Heart of the Impaler
Published by: Swoon Reads
Publication date: December 7th 2021
Genres: Historical, Young Adult
Alexander Delacroix’s darkly romantic debut Heart of the Impaler is perfect for fans of Kiersten White’s And I Darken.
Vlad Dracula has long lived in the shadows cast by his bloodthirsty father, the voivode, and his older brother, Mircea. Despite their cruelty, Vlad has yearned to prove himself worthy of the throne his whole life. In the cold halls of the voivode’s palace, Vlad can only rely on his cousin and closest friend, Andrei Musat.
When Vlad and Andrei meet Ilona Csáki, the daughter of an influential boyar, they each find themselves inextricably drawn to her. But then Ilona is betrothed to Mircea as part of a political alliance, and Vlad’s resentfulness of his brother begins to seethe into something far darker.
Ilona has no desire to marry the voivode’s eldest son, but love and marriage are the least of her worries. The royal family’s enemies have already tried to put an arrow through her back—and if anyone discovers her blossoming feelings for Andrei and Vlad, she may just wish they’d succeeded.
Beneath the shadow of impending war, the only battle that will be deadlier than the one for Ilona’s life will be the one for her heart.
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***Top Ten Places I Would Like to Visit***
I’ve never been to Romania, the setting for Heart of the Impaler and Vlad Dracula’s ancestral home, but if I’m ever fortunate enough to travel there, these are the Top 10 places I would like to visit:
- Sighisoara. This picturesque Transylvanian town was Dracula’s birthplace and remained his home from 1431 until 1437. In Heart of the Impaler this is also Ilona’s home until her family is expelled from Transylvania.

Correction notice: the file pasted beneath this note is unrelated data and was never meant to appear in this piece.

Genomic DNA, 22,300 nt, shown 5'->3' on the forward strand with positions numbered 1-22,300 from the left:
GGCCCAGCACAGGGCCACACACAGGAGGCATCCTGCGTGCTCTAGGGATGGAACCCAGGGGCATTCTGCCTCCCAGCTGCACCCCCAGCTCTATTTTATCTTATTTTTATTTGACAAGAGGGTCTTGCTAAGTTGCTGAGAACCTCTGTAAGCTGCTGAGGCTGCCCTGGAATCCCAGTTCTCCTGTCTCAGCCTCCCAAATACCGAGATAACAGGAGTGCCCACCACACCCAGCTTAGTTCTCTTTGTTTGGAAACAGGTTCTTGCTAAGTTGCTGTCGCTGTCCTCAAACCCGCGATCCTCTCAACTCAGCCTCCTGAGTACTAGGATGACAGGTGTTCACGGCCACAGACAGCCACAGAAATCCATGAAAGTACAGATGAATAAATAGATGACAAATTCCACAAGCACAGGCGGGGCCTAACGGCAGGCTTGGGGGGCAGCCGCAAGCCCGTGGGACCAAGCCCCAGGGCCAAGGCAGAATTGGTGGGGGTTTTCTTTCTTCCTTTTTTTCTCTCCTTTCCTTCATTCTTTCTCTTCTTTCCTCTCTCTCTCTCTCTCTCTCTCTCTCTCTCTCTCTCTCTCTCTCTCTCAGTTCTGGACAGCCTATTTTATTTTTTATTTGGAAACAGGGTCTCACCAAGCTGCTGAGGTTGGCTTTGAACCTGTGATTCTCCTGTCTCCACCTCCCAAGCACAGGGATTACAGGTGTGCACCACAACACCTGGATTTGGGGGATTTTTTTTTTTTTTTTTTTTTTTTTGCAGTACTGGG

- The Curtea Domneasca. The ruins of the Curtea Domneasca, or Princely Court, are located in Targoviste, the capital of 15th century Wallachia. Vlad grew up here and eventually ruled here.
- Manastirea Dealu. This 15th century monastery is located in the hills a few miles northeast of Targoviste. Vlad’s father and several other Wallachian princes are buried here.
- Bran Castle. Referred to by many as “Dracula’s Castle,” this beautiful Transylvanian fortress is purported by some to have served as Bram Stoker’s inspiration for the castle in his famous novel. Although the real Dracula didn’t reign here, he did spend two months in the castle as a prisoner. It’s a major destination for anyone interested in the historical Dracula.
- Hoia Baciu Forest. This forest near Cluj-Napoca in Transylvania has nothing to do with my novel but is known for its beautiful, twisted, moss-covered trees. It is also a source of local rumors about hauntings and other strange paranormal activities.
- Corvin Castle. To enter this imposing fortress, visitors cross a moat on a high wooden bridge. The castle is known for its soaring towers, marble halls, and Gothic architecture. It’s featured on several lists as one of Romania’s “Seven Wonders,” and was the home of Janos Hunyadi who played a prominent role in 15th century Romanian politics.
- Poenari Castle. Now in ruins, this ancient fortress is considered by some to be the real Dracula’s Castle. It’s a must-see destination for Dracula fans. It’s said that Dracula, after impaling the boyars who had been disloyal to his father, marched their families to this site and used their forced labor to build the castle.
- The Danube Delta. No trip to Romania would be complete without a trip to this UNESCO World Heritage Site. If you’re lucky, you might catch a glimpse of its famous pelicans. If you’re extremely lucky, you might make a now rare flamingo sighting.
- The Painted Monasteries. Located in Bucovina in northern Romania, these unique buildings are treasures of Byzantine art. Detailed frescoes, both inside and out, present biblical stories in a vivid and visually stunning format.
- Bucharest. Little more than a small village in Dracula’s time, Bucharest has now replaced Targoviste as Wallachia’s capital. It’s the most populated city in Romania. It’s also home to the Parliament Palace, the 2nd largest building in the world, and — more importantly — it’s home to the Curtea Veche (Old Princely Court), a fortress residence Vlad built for himself during his reign.
Alexander Delacroix earned Masters degrees from Brigham Young University and Western Governors University. As an undergraduate he majored in French, Russian, and German but ultimately became a Language Arts teacher. In his spare time, he enjoys reading and writing. Heart of the Impaler is his debut novel.